Thomas Allen Robertson
In religion, the great mass of the people subscribe to the sentiment that it makes no difference what one believes, just so long as he is honestly and sincerely convinced that he is doing right. One might as well contend that it makes no difference what one eats, just so long as he thinks it is good for him. It is not the fact of eating that sustains life (not the mere physical act of chewing and swallowing), but it is the thing eaten. One cannot get the same effect from chewing and swallowing poison that one can get from chewing and swallowing wholesome food. So it is not believing that saves the soul, but it is what one believes.
This truth is easily seen in any other field save religion. Suppose one went into a butcher shop and ordered a pound of round steak, and the butcher picked up a piece, wrapped it, and handed it over the counter, saying, “15 dollars, please.” Would one accept it? Of course not. The customer would ask, “Since you did not weigh the steak, how do you know it is a pound?” If the butcher should reply, “I know I gave you full measure because I feel it right here,” and pat himself in the region of his abdominal cavity, the customer would say, “Put the meat on the scales, please!”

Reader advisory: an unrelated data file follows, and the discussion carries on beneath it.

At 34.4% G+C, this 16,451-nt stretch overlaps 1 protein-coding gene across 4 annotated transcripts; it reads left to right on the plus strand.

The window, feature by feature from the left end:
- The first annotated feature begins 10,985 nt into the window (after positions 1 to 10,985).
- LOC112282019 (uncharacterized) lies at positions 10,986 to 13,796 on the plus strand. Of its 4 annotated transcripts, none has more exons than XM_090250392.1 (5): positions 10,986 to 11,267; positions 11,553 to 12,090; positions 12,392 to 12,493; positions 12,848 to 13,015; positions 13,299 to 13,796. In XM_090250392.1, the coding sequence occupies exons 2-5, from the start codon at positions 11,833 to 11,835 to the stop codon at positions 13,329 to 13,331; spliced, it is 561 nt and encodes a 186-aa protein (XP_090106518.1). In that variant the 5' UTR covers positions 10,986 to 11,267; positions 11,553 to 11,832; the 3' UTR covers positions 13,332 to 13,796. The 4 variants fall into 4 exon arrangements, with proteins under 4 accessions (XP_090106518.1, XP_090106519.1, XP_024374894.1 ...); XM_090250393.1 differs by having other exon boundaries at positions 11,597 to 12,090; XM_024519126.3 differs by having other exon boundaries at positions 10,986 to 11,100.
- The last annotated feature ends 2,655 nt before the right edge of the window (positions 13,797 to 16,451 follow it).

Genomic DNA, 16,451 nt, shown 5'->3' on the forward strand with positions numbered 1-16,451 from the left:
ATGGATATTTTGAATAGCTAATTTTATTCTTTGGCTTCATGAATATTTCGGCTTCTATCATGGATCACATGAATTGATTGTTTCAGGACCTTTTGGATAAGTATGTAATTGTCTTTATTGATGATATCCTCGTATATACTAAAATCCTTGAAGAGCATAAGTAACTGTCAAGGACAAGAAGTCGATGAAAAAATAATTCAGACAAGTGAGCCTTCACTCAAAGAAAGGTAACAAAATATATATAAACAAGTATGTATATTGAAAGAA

Intelligent men demand a standard, whether ordering a pound of steak, a yard of material at the dry-goods store, or five gallons of gas at a filling station. None of us want to trust the clerk’s feelings that he is giving a pound, or measuring of thirty-six inches, or five gallons. No matter how much the clerk might feel like he was right, the buyer knows that feelings can’t be accurate. He wants an authoritative standard of measurement. Yet in matters of religion this same buyer is likely to say, “It doesn’t make any difference what one believes, just so he thinks he is right!”
Such doctrine paves the way for every kind of unscriptural practice. If it is true, then the only authority in the realm of religion is the honest feelings of the individual; and Christianity is based not on facts but on opinions, fiction, and feeling. But the New Testament teaches emphatically that there is a pattern, a standard; and pronounces condemnation on those who do not conform to it. Paul warned against accepting “any other gospel” (Gal. 1:6-9). John limited all to “the doctrine” of Christ” (2 John 9-11). Jude taught that that faith had been once delivered” (Jude 3). and Peter said, “If any man speak, let him speak as the oracles of God” (1 Pet. 4:11).
The Bible is filled with examples setting forth the principle that a thing is not right merely because people honestly and sincerely believe it to be the case. Through trickery, Jacob deceived Isaac, and Isaac actually believed completely in his heart that Jacob was Esau. Did that make Jacob to be Esau? Years later, Jacob was deceived into believing that his son, Joseph, was dead, and for many years he mourned him as dead. Yet all the time of his sorrow Joseph was not dead, but was living in Egypt. Could Jacob’s sorrow have been any more real or profound if, in truth, Joseph had been dead? If the feelings are convinced that a lie is the truth, then the emotional result is precisely the same as it would be if the thing believed were truth.